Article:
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Ten Common Questions a Recruiter will Most Likely Ask and How to Answer Them

January 22, 2019

 

A recruiter will have a suite of questions that they like to ask most candidates in their interview. Of course, they will also have unique questions to the candidate and job, but there is typically a set of questions that we use to benchmark all candidates. Most of them aren’t meant to trick candidates, they are fail proof ways of finding out the most crucial information we need to assess your suitability for a role.

 

While there is no right way to answer these questions, the way you reply can increase your chances of the recruiter knowing more about you and feeling more confident that they can put your CV forward to the hiring manager. The harder it is to extract information from a candidate, the more challenging it can be to know what drives them and know if they are right for the role.

 

Like with most things, the more you prepare for an interview with a recruiter, the more you likely you are to ace it. Here are the Ten Common Questions recruiters ask in their interviews and how to answer them:

 

  1. Tell me more about yourself?
    This is often used as an ice breaker by a recruiter. Generally people are most comfortable talking about themselves so it is an easier question to start with.  However, this question is so simple that people often don’t prepare to answer it. This is your chance to sell yourself. Think of this as your opening pitch. Don’t list your career history. We can see that on your CV. Instead, give us a brief snapshot of your major career achievements. Then tie those in with why you are now looking for your next opportunity.
     

  2. What are your greatest strengths?
    This can be a bit of a stumbling block. It can be hard to “brag” about what you are best at. A little preparation and rehearsing on this question always helps. It helps you feel less awkward or embarrassed. You should be honest but also relevant. List a few skills but make sure they are relevant to the job you have applied for. Try to give an example of how you demonstrated those skills to back up what you are saying.
     

  3. Can you tell me about your weaknesses?
    This is less about what you’re not great at and more about your honesty and self awareness. Try to focus on something you are working on improving (but not something that is imperative to the job you’ve applied for). Make sure you let the recruiter know what steps you are taking to improve these skills.
     

  4. Can you tell me about a time you excelled in your job or tell me about a professional achievement? It's one thing to tell a recruiter that you are good at a job. But going into detail about an achievement, an award or how you go above and beyond is always going to work in your favour. A solid example that relates to the role you are applying for is the perfect way to sell to us what makes you great at your job. If you’ve been recognised by a previous employed by an award or recognition, even better!!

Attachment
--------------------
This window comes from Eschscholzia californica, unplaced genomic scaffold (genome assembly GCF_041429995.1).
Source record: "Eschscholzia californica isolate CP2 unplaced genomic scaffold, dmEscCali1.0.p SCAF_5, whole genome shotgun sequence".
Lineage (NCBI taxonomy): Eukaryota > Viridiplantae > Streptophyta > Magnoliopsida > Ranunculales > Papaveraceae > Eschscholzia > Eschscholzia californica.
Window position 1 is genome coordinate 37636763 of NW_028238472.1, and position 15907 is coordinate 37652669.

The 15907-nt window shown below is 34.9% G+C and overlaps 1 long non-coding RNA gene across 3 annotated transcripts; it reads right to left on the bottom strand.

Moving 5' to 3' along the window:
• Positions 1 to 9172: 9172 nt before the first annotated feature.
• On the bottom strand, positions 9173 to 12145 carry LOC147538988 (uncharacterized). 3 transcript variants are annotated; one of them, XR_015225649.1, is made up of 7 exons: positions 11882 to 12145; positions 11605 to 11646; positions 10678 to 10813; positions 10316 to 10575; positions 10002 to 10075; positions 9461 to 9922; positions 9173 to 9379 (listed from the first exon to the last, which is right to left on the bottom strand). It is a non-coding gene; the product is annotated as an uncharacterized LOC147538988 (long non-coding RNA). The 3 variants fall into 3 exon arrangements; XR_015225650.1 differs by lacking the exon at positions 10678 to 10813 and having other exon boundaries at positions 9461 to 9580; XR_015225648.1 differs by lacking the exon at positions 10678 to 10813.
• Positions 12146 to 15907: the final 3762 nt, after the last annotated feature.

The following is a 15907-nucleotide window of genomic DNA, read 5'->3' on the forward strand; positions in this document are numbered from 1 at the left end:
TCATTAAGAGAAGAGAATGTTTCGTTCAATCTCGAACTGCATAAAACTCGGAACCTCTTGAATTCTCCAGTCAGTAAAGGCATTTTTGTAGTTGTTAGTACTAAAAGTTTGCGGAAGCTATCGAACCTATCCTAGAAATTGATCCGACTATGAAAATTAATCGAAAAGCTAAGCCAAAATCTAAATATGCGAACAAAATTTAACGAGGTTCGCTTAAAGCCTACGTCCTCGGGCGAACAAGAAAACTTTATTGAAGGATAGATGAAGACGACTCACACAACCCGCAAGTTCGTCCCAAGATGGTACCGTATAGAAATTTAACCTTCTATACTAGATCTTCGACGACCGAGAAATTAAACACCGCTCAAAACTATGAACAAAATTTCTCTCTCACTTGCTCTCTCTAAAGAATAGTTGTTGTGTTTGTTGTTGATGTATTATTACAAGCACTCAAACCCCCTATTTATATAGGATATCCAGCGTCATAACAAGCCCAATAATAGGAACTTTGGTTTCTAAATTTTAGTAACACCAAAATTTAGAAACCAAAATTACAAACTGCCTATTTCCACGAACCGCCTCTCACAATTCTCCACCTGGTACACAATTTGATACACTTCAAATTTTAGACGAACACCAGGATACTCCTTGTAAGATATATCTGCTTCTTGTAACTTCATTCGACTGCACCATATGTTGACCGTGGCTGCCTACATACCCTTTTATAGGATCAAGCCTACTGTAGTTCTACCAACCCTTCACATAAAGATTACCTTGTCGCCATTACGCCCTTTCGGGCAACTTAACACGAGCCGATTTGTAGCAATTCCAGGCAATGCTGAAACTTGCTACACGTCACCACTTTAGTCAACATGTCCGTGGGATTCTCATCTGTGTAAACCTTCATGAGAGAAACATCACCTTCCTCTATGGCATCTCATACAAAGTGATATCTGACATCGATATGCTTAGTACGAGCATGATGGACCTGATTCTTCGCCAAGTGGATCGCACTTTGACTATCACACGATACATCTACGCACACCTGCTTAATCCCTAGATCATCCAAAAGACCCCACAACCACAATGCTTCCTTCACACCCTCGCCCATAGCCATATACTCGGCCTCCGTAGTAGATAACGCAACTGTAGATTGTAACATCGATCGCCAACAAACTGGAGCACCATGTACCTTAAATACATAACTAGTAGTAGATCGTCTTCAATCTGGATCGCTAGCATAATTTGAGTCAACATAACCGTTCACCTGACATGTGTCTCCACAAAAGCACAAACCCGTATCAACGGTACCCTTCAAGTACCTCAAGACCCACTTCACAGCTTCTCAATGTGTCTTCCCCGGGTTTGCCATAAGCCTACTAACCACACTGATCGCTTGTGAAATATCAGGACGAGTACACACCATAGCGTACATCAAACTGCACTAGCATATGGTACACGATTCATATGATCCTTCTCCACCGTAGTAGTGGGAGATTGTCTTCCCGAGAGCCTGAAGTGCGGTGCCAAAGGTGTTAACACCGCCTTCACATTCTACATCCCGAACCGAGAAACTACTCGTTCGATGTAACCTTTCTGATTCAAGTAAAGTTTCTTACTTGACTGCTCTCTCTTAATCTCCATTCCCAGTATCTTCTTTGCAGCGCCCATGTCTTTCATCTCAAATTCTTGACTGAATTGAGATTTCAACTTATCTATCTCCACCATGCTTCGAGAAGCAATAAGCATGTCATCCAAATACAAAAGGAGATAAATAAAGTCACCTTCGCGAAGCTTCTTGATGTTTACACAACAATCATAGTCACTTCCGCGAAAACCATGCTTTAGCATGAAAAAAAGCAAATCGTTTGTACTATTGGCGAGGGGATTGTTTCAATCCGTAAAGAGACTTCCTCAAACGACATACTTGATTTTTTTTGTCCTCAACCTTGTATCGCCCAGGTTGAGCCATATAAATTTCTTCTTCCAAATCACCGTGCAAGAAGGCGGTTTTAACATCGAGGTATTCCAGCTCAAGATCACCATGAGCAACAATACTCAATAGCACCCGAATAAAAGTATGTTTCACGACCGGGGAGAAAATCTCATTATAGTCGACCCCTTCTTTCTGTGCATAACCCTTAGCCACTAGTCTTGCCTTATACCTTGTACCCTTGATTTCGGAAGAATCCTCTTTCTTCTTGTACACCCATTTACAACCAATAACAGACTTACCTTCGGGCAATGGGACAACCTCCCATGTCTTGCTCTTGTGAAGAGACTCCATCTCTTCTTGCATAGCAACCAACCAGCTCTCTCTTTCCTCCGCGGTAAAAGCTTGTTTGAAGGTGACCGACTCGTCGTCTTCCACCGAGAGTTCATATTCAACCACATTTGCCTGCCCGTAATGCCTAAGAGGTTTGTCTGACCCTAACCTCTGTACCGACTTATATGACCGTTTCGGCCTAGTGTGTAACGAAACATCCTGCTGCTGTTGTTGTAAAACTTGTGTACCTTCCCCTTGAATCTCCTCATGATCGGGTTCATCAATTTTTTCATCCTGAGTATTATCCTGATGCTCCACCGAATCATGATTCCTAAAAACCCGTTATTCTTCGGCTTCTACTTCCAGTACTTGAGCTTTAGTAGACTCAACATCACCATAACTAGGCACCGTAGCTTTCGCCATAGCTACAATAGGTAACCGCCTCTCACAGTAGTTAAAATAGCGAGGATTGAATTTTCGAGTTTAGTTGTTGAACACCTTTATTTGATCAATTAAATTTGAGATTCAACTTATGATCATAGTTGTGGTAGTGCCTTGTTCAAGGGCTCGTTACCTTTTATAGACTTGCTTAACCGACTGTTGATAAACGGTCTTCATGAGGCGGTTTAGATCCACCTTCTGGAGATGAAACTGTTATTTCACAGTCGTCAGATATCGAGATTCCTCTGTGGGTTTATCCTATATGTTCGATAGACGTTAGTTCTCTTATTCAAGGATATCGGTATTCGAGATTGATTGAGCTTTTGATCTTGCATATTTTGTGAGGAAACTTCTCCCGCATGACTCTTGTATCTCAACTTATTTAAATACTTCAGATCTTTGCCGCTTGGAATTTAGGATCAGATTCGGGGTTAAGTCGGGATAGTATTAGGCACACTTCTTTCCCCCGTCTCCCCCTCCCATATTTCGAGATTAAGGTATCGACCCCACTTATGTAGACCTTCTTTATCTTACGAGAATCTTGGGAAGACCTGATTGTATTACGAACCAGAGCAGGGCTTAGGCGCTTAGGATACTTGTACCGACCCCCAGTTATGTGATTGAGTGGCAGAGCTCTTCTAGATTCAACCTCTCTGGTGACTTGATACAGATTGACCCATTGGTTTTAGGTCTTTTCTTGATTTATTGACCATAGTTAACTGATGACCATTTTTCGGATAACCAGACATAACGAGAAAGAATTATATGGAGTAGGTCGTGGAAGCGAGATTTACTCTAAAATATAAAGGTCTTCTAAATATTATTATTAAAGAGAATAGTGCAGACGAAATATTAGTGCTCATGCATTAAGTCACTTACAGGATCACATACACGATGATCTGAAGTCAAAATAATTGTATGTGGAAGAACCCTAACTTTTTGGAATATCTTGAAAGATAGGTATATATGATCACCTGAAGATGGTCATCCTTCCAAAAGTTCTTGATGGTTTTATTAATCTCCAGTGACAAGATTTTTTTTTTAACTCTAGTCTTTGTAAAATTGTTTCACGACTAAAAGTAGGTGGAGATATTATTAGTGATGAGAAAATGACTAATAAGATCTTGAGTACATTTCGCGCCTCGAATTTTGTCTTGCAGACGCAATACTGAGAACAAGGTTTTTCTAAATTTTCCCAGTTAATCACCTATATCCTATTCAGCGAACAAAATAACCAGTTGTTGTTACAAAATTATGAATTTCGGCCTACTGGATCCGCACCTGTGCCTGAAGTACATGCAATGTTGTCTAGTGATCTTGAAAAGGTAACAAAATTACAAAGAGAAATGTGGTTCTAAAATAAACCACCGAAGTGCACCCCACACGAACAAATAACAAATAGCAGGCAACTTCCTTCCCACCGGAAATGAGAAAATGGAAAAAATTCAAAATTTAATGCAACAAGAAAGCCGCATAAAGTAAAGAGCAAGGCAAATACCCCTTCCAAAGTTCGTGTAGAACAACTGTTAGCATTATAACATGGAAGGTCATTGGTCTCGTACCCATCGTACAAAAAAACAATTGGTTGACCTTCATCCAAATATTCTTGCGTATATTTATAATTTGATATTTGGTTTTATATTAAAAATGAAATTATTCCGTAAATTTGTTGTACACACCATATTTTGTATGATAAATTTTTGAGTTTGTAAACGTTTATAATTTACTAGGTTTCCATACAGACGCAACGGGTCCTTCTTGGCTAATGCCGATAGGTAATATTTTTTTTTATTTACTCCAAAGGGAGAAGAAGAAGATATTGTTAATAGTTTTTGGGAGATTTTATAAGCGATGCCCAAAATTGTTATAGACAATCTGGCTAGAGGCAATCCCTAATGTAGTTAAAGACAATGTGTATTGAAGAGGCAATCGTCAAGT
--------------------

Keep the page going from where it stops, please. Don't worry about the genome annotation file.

5. Can you tell me about a time you’ve had to overcome a conflict or problem in the workplace? Everyone will have things in their workplace that have caused conflict or where an issue has arisen. We’re all human after all. But the key to answering this question, is to explain to us how you managed the problem. That is what we care about. Did you escalate it? Did you deal with it on your own? We want to understand how you went about solving a problem.
     

  6. What would you like to be doing in 5 years time?
    Be honest about your goals here. There isn’t a right or wrong answer. Do you want to be doing the exact same thing you do now but for a different company? Or do you want to be managing a whole team? As recruiters, we are trying to work with you to find the best job and fit for you as well as the best candidate for our client. That means we want to match you in a job that will give you the satisfaction and growth or role you want.
     

  7. Why are you looking for a new job?
    We need to know this. We need to know what is motivating your change. Is it money, the environment, your boss or something else? Make sure whatever your reasons, you keep them positive. Don’t slag your boss or the company - frame it that you are looking to expand your experience and would like to try working for a different management style.
     

  8. What type of management style gets the best from you?
    Try to shape this answer into a positive about you and your work ethic and style. Let us know that you work well with most managers but you do like autonomy, or guidance, etc.
     

  9. What other recruiters and jobs have you been interviewing for?
    Again, honesty works best here. We are trying to gauge if you’ve been put forward to the roles we are recruiting for already by another recruiters. We also need to understand where you are at with other jobs. Are you at first, second or final interviews? Have you just begun? A recruiter needs to manage their client so if you are interviewing elsewhere they know and can act fast if they want you. We are working on your team. So be transparent with your recruiter so they can help find the best job for you.
     

  10. How would your colleagues describe you?
    We are trying to get a feel for your personality here. While this can be a little tricky to answer and sell yourself, try not to be too modest. Let us know that you are quieter or can be a bit silly, etc. Tell us about your great qualities that are professional but make you a great work colleague.

 

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